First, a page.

Statistical Analysis

Statistical analyses were conducted on SPSS software, version 17.0 (Chicago, IL, USA). Sampling was performed for a prospective study of MRSA colonization prevalence in AD patients, based on an expected frequency of 18.3%.22 Ninety-three patients were required to estimate population prevalence with significance set at 0.05% and power at 90%. Continuous variables were summarized by mean or median values (and their respective variability measures) according to distribution symmetry, verified by Kolmogorov-Smirnov test. MIC50 and MIC90 were defined as the minimum inhibitory concentrations, encompassing 50 and 90% of isolates tested, respectively.

For the statistical analysis, we included one isolate from each patient with positive cultures. For patients with two positive samples, we selected the isolate with the smallest inhibition zone diameter and the highest MIC for each antibiotic. For the comparative analysis, we applied the t-Student test for continuous variables with nearly normal distribution, and the Mann-Whitney test for continuous variables with asymmetric distribution, with significance set at p<0.05. A two-sided Pearson's chi-squared analysis or Fisher's exact test, with p<0.05, was used to compare the categorical variables. The linearity relation between continuous variables was investigated via the Spearman's Correlation coefficient.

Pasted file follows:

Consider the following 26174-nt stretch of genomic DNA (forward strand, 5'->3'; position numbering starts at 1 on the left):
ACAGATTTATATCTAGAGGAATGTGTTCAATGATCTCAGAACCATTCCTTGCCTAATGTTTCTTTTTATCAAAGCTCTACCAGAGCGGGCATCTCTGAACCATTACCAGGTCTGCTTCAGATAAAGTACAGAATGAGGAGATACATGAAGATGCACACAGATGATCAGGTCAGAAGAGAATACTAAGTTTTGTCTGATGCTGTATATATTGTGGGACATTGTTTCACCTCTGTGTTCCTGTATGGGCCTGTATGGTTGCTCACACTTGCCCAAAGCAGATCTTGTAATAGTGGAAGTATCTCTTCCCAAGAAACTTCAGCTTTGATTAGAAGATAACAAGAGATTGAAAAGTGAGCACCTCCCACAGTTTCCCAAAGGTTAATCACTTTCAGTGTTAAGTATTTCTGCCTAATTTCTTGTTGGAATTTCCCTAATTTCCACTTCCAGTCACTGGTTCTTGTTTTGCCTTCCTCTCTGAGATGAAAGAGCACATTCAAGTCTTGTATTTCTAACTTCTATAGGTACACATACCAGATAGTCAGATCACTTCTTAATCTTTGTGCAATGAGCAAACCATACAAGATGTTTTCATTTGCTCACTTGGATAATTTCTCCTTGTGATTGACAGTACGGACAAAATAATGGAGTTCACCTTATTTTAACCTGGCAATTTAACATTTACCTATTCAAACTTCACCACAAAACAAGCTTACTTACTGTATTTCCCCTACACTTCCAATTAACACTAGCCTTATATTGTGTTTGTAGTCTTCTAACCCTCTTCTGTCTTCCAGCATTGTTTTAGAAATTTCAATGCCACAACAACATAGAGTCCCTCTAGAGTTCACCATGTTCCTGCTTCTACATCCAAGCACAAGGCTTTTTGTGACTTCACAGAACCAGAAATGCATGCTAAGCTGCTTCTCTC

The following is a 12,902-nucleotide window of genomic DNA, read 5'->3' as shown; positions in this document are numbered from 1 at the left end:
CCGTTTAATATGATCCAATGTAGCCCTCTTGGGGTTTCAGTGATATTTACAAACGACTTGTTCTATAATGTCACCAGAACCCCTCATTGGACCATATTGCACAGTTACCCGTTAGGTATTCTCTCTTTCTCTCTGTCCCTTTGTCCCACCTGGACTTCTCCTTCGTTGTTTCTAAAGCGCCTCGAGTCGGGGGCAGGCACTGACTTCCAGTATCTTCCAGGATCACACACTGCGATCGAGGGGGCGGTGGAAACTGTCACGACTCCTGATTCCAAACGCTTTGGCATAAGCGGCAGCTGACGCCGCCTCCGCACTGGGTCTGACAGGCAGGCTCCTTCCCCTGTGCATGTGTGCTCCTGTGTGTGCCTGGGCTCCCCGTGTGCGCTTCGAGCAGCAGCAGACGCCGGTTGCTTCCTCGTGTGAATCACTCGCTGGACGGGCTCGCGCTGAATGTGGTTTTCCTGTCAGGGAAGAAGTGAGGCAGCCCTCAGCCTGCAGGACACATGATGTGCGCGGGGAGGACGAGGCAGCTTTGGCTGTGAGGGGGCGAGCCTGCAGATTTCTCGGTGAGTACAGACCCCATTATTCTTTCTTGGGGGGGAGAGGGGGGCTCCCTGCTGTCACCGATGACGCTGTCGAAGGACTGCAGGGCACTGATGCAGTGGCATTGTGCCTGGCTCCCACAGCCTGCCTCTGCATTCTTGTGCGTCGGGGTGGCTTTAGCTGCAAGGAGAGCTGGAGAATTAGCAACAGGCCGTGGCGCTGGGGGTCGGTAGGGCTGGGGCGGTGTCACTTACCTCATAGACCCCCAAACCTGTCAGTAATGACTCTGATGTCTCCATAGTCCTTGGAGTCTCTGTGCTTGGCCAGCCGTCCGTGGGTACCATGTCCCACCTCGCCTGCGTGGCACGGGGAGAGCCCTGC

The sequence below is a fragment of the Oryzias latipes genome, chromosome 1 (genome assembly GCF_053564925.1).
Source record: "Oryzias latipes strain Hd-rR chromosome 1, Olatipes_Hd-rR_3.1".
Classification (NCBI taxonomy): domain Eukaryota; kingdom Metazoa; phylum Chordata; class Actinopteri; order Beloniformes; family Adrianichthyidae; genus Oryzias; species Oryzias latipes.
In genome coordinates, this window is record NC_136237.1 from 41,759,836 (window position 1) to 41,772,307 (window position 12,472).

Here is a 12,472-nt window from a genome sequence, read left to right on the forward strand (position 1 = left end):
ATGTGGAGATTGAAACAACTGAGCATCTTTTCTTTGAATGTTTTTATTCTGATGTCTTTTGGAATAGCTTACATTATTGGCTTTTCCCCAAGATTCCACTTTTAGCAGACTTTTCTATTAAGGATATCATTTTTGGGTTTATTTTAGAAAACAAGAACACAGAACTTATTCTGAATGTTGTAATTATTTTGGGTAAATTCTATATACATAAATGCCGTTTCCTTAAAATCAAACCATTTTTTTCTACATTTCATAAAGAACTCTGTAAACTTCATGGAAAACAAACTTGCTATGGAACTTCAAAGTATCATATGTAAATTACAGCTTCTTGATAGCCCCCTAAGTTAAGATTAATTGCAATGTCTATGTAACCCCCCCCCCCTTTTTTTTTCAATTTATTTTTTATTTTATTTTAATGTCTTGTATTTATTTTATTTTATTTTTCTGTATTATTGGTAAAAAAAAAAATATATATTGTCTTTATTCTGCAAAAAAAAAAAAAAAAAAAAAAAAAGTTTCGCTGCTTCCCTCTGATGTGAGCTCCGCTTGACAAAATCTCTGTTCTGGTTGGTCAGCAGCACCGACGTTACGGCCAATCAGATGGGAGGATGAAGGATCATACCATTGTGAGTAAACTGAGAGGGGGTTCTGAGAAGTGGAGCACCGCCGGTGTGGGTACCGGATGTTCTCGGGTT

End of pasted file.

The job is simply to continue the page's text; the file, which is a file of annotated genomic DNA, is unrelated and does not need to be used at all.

To evaluate the discrimination power of 30µg neomycin disk inhibition zone diameter according to neomycin MIC, all S. aureus isolates available were investigated and the area under the ROC (Receiver Operating Characteristic) curve was determined. We established the breakpoint of inhibition zone diameter to designate neomycin resistance according to neomycin MIC by calculating the sensitivity and specificity arithmetic mean and taking the point with the highest mean.